Thursday, March 15, 2007


St. Patricks Day Storm Snowfall 2

The Weather Channel's current snowfall projections, of which I generally agree, and will be adding a roundup of site-by-site predictions for the Mid-Atlantic this evening, along with analysis and potential impacts to school on Friday as well as Saturday activities.


St. Patricks Day Storm 2007

This morning's (12Z) North American Mesoscale (NAM) 84-hour model projection for snowfall this weekend by 8PM St. Patrick's Day. For those of you wanting one more snow, looks like the luck o'the Irish will be with ye. Though the event is 48 hours out as of this writing, the Boston NWS has issued Winter Storm Watches for their forecast area, and everyone who pays attention to this stuff throughout the Mid-Atlantic has begun to hear the first mention of snow in their weekend forecasts. Hard to imagine I'm sitting with the windows open, enjoying what feels like a mid-summer breeze, looking at the current temperature of 71 F, and writing to you about a SNOWSTORM on Saturday. Doesn't get more surreal than that, now does it? My colleagues at school recall that in the days preceding the March 1993 Superstorm (14 years ago this exact moment by the way), they were walking around Baltimore's Inner Harbor in shorts. But even then temperatures in the days prior to that storm were seasonable 50's and 60's. Today at my school, we hit 85 F in the sun and 80 F in the shade, and it was great fun telling students and teachers... "Ready for a White St. Patrick's Day? Har de har har."

As with every Mid-Atlantic and Northeast Storm, this one is bound to be just as complex as all it's predecessors. It has been a busy week and I will endeavor to revise my analysis from the previous post below for this late-season blockbuster which I have maintained since Sunday has the potential to deliver some areas their highest 24-hour snowfall of the year thus far.

REGIONAL SUMMARY Posted 10:02 PM 3-14-07
by Northeastern Forecasting Correspondant Mr. E.H. of Boston, MA.

Overall, it looks like Southern New England and possibly New York City's suburbs will be getting the most snow out of this storm. Those areas will receive their biggest eastern snowfall of the year this weekend and on St. Patrick's Day to boot! However, there will be enough cold air for the Mid-Atlantic once this storm gets its act together off the coast on Friday that areas near or just slighty to the WNW of the cities of Baltimore and DC will see a little wet accumulating snow. Philly and eastern PA may pick up their healthiest snowfall of the season as well with the heaviest snowfall totals to the north.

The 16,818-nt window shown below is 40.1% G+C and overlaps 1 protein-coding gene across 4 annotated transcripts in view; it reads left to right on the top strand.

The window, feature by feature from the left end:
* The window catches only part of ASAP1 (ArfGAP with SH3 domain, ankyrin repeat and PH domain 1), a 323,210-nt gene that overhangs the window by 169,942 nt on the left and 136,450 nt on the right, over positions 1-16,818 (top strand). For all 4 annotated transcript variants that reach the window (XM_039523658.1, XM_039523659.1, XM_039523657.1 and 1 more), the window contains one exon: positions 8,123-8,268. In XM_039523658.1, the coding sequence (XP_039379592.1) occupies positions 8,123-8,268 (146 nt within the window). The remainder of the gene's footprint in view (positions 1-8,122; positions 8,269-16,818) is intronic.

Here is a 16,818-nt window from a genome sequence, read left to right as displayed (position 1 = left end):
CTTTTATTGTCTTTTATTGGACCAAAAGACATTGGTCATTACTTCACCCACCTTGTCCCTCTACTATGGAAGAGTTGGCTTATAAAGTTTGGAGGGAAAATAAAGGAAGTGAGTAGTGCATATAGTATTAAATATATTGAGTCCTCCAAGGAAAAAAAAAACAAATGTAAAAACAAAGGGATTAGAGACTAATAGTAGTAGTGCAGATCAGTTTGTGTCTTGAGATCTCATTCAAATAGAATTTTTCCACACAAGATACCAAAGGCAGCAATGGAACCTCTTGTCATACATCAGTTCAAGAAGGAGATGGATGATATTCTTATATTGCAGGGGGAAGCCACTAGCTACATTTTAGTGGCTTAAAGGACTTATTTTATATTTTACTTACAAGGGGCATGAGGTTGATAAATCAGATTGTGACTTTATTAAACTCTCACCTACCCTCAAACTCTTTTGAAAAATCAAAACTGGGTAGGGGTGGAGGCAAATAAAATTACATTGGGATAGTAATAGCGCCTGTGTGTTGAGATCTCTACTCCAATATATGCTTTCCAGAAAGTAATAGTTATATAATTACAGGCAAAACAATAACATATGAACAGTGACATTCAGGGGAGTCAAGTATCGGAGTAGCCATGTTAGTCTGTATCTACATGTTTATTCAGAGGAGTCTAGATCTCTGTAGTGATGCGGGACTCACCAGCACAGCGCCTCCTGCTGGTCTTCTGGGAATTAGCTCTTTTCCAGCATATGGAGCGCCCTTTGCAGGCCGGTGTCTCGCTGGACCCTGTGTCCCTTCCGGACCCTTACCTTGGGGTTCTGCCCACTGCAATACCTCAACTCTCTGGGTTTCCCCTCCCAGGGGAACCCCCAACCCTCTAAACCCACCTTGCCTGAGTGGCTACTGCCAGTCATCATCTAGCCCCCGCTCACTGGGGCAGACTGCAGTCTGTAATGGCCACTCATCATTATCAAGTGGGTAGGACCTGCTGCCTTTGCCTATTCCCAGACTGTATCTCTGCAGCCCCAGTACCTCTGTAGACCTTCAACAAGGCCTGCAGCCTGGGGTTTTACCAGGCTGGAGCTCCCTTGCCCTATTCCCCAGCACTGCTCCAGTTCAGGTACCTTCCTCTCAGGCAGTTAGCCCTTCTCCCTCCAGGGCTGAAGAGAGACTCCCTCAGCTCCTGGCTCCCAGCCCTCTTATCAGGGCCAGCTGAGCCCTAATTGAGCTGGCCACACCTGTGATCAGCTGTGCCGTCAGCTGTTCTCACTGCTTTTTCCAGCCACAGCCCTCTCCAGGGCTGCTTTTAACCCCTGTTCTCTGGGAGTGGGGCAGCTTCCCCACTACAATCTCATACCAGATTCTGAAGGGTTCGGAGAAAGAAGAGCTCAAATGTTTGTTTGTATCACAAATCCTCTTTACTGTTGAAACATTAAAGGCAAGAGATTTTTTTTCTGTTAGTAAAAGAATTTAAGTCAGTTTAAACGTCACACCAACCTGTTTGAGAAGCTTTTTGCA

Into NYC, it looks like there will be advisories and warnings being posted, especially just to their north and northwest. Snow Advisories and Winter Weather Advisories will likely extend all the way down in MD and VA as well. Instability flurries and snow showers will encompass all of the OV and Great Lake states this weekend and will likely deliver a couple inches of snow to this region as well. Eastern TN may even see some accumulating snows this weekend as well! Winter is not over yet.

NORTHEAST SUMMARY: by Forecasting Correspondant Mr. E.H. of Boston, MA.
I am seeing this storm affecting Southern New England (SNE) in 2 rounds.

THURSDAY: ROUND 1. Starts in earnest tomorrow afternoon with rain, moderate to heavy falling along with falling temperatures into the mid 30's by late PM. Rain changes to snow late Thu night and accumulates to the tune of 2-4" Boston metro by the Fri AM rush.

FRIDAY: ROUND 2. Maybe a lull until early PM in SNE then heavy snows move in for the area. Rain on the Cape. Snow accumulating quickly. Late Fri PM, time of the 6 hour period of possible changeover for eastern SNE. Not sure this will happen for areas just WNW of Boston. These areas may be all right for mostly snow. Another 6-10" of wet snow possible with this round.

So, my preliminary forecast is for a general 8-14" of snow for the Boston-Worcester-Providence-Hartford areas by the end of the storm late St. Patrick's Day night.

ANALYSIS: Posted 8:43 PM Tuesday 3-13-07 by Mr. E.H. of Boston.

Snowfall accumulations look to be in the low to moderate Warning criteria for Southern New England. A Winter Storm Warning would be issued in SNE when 6"+ is imminent if the when the Watch was issued at least 12 hours prior and 8"+ is imminent when it is forecasted 24 hours or more prior to the onset.